IGNATOV currently serves as the top leader of OneCoin Ltd., a company marketing a purported cryptocurrency named "OneCoin," which the investigation has revealed is in fact a fraudulent pyramid scheme. OneCoin Ltd. was co-founded in 2014 by IGNATOVA, and is based in Sofia, Bulgaria. IGNATOVA served as OneCoin's top leader until her disappearance from public view, in October 2017. Starting in late 2017, IGNATOV, who is IGNATOVA's younger brother, assumed high-level positions at OneCoin, rising to the top leadership position by mid-2018.OneCoin Ltd. operates as a multi-level marketing network through which members receive commissions for recruiting others to purchase cryptocurrency packages. This multi-level marketing structure appears to have influenced rapid growth of the OneCoin member network. Indeed, OneCoin Ltd. has claimed to have more than 3 million members worldwide, including victims living and/or working within the Southern District of New York. OneCoin continues to operate to this day.As a result of misrepresentations made by IGNATOV, IGNATOVA, and other OneCoin representatives, victims throughout the world wired investment funds to OneCoin-controlled bank accounts in order to purchase OneCoin packages. Records obtained in the course of the investigation show that, between the fourth quarter of 2014 and the third quarter of 2016 alone, OneCoin Ltd. generated €3.353 billion in sales revenue and earned "profits" of €2.232 billion.Among a number of other representations, OneCoin Ltd. has claimed that the OneCoin cryptocurrency is "mined" using mining servers maintained and operated by the company, and that the value of OneCoin is based on market supply and demand. The purported value of a OneCoin has steadily grown from €0.50 to approximately €29.95 per coin, as of January 2019. In fact, the value of OneCoin is determined internally and not based on market supply and demand; and OneCoins are not mined using computer resources. Moreover, the investigation has revealed that IGNATOVA and her co-founder conceived of and built the OneCoin business fully intending to use it to defraud investors. For example, in one email between IGNATOVA and her co-founder, IGNATOVA described her thoughts on the "exit strategy" for OneCoin. The first option that IGNATOVA listed was, "Take the money and run and blame someone else for this . . . ."Additionally, OneCoin Ltd. has claimed to have a private "blockchain," or a digital ledger identifying OneCoins and recording historical transactions. The investigation has revealed that OneCoin lacks a true blockchain, that is, a public and verifiable blockchain. Moreover, by approximately March 2015, IGNATOVA and her co-founder had started allocating to OneCoin members coins that did not even exist in OneCoin's purported private blockchain, referring to those coins as "fake coins."As the founder and leader of OneCoin Ltd., IGNATOVA participated in efforts to market OneCoin to U.S. victim-investors. For example, on July 4, 2015, IGNATOVA participated in an online webinar, later posted to YouTube.com, in which IGNATOVA announced the official opening of the United States market for OneCoin.Since taking over leadership of OneCoin following IGNATOVA's disappearance from publicly running the company, IGNATOV has himself made false representations to OneCoin members to solicit trader package purchases and investments into the company. For example, IGNATOV has repeatedly represented that an "initial public offering" of OneCoin would occur on various dates in 2018 and 2019, in an effort to generate excitement and solicit additional investments from member victims. However, the purported offering was repeatedly postponed, and no such offering has taken place. Moreover, IGNATOV has been personally involved in manually setting and increasing the purported Euro value of OneCoin, contradicting claims that the value is set by supply and demand. Finally, the investigation has revealed that IGNATOV is aware that OneCoin-derived funds have been routed through a series of purported "investment fund" accounts used to hide the origin of the money, i.e., to launder OneCoin fraud proceeds.Between February 27, 2019, and March 6, 2019, IGNATOV travelled to the United States to conduct OneCoin-related business, including in Las Vegas, Nevada, where he stayed at a casino resort. While in Las Vegas, IGNATOV met with a number of OneCoin affiliates. During the meeting, one of the first questions posed to IGNATOV was when OneCoin members would be able to monetize, or "cash out," their OneCoins. IGNATOV reportedly responded, "if you are here to cash out, leave this room now, because you don't understand what this project is about."IGNATOVA, a third defendant, MARK S. SCOTT, and others agreed to launder the proceeds of the OneCoin fraud scheme. Specifically, IGNATOVA, SCOTT, and others agreed with others to conduct transactions involving OneCoin fraud proceeds in order to conceal and disguise the nature, location, source, ownership, and control of the proceeds. SCOTT, a former partner of a major United States law firm, assisted IGNATOVA and others in laundering more than $400 million through a series of purported investment funds holding bank accounts at financial institutions in the Cayman Islands and the Republic of Ireland, among other locations. The indictment charging SCOTT was previously unsealed, and SCOTT was arrested in Barnstable, Massachusetts, on September 5, 2018. SCOTT's case is currently pending before U.S. District Judge Edgardo Ramos. . .===FOOTNOTE 2: OneCoin Ltd.'s private blockchain may be contrasted with Bitcoin's blockchain, which is decentralized and public.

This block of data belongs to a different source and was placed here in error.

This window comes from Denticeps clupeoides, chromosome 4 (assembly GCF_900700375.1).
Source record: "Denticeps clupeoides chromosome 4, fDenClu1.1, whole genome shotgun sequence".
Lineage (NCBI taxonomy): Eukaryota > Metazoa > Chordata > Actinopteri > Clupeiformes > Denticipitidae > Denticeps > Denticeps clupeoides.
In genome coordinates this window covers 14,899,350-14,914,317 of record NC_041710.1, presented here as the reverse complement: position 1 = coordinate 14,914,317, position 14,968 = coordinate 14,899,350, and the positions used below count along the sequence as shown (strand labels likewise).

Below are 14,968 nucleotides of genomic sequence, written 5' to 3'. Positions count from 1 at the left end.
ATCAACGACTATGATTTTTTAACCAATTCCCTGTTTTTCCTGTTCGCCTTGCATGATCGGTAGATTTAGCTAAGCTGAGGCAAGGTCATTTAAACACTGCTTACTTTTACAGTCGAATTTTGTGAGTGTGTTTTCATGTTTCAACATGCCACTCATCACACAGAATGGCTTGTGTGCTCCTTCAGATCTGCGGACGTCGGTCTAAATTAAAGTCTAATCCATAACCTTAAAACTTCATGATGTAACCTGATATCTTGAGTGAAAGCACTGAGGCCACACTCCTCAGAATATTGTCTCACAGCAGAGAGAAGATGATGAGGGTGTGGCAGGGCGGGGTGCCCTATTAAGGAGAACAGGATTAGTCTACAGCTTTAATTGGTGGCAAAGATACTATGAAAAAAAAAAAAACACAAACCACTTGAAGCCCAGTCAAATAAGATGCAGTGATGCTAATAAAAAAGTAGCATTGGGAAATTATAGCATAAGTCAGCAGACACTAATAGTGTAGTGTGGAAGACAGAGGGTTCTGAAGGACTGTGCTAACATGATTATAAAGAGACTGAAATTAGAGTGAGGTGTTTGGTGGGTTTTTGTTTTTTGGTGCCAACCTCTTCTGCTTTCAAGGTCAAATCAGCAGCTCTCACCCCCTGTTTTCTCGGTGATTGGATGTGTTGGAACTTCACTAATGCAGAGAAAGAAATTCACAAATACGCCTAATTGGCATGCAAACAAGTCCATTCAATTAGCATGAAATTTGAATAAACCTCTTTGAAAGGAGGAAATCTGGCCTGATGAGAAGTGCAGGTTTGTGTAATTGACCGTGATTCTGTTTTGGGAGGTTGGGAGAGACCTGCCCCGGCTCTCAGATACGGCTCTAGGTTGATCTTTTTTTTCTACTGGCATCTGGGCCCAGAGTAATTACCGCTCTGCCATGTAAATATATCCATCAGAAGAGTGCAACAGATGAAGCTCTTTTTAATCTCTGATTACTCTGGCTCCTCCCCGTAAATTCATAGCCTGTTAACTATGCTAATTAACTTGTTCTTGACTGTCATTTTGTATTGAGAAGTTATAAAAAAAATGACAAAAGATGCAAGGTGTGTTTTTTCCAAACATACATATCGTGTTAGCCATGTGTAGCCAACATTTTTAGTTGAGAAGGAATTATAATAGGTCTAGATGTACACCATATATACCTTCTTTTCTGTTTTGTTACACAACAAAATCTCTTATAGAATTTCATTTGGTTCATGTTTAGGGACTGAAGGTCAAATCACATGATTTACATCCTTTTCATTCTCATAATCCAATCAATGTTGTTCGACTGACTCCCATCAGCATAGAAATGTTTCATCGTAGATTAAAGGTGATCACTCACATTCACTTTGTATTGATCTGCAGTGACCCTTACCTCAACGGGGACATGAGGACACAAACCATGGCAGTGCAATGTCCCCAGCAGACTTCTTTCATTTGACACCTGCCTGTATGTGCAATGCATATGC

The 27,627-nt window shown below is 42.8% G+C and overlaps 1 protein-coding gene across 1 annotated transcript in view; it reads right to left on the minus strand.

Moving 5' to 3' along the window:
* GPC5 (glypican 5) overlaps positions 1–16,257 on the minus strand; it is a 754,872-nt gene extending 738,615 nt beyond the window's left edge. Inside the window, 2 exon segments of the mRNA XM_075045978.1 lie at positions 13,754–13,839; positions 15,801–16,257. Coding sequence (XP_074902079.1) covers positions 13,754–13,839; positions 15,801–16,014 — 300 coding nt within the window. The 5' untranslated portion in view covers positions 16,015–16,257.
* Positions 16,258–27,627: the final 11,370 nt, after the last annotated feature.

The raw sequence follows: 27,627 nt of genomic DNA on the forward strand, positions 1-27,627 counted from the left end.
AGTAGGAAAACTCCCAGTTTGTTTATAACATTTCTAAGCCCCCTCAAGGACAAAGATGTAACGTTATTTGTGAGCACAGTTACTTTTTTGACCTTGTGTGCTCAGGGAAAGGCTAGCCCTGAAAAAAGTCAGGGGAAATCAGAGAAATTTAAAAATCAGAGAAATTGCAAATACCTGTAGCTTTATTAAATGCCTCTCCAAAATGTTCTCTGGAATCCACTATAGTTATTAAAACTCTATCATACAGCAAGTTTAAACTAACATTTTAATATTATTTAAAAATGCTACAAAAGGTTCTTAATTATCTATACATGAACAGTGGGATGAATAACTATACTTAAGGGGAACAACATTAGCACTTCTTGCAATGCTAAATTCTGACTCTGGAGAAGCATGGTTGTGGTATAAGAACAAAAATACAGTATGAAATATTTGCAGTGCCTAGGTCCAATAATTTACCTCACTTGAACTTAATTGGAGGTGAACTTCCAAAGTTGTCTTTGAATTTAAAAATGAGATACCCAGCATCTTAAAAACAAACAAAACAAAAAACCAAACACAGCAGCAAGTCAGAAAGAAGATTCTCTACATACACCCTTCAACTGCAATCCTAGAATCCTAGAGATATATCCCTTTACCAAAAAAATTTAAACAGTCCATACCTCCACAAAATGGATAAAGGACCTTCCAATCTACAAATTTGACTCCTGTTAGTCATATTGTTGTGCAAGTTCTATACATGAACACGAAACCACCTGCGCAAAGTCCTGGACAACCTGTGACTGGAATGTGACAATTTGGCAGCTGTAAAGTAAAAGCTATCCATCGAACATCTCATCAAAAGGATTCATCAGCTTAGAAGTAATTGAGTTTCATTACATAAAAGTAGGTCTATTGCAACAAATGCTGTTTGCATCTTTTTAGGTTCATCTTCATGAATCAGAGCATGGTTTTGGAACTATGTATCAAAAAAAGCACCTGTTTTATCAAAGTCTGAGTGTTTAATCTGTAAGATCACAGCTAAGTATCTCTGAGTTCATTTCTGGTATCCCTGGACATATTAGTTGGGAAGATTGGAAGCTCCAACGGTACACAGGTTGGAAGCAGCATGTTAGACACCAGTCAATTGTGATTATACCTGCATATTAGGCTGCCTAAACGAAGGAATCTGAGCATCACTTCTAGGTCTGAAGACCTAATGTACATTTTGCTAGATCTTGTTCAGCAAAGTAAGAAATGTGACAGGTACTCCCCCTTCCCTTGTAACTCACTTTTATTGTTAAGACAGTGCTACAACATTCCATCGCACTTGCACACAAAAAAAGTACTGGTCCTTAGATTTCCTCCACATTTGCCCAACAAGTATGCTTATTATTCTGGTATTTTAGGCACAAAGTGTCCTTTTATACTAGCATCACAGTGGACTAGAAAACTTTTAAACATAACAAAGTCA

Class A Share Front-End Charge Regulatory Damage In the Matter of ProEquities, Inc., Respondent (FINRA AWC 2016052179401, March 7, 2019) http://www.finra.org/sites/default/files/fda_documents/2016052179401
Without admitting or denying the findings in a FINRA Acceptance, Waiver and Consent settlement, FINRA member firm ProEquities, Inc. submitted a settlement, which FINRA accepted. In accordance with the terms of the AWC, FINRA imposed upon ProEquities a Censure, a $165,000 fine, and the firm agreed to make $109,709 restitution to customers. As set forth in the "Overview" section of the AWC:
Between January 1,2011, and March 2016, (the "Relevant Period"), ProEquities disadvantaged certain retirement plan and charitable organization customers that were eligible to purchase Class A shares it certain mutual funds without a front-end sales charge ("Eligible Customers"). These Eligible Customers were instead sold Class A shares with a front-end sales charge or Class B or C shares with back-end sales charges and higher ongoing fees and expenses. During this period, ProEquities failed to establish and maintain a supervisory system and procedures reasonably designed to ensure that Eligible Customers who purchased mutual fund shares received the benefit of applicable sales charge waivers. As a result, ProEquities violated NASD Conduct Rule 3010 (for misconduct before December 1, 2014), FINRA Rule 3110 (for misconduct on or after December 1,2014), and FINRA Rule 2010.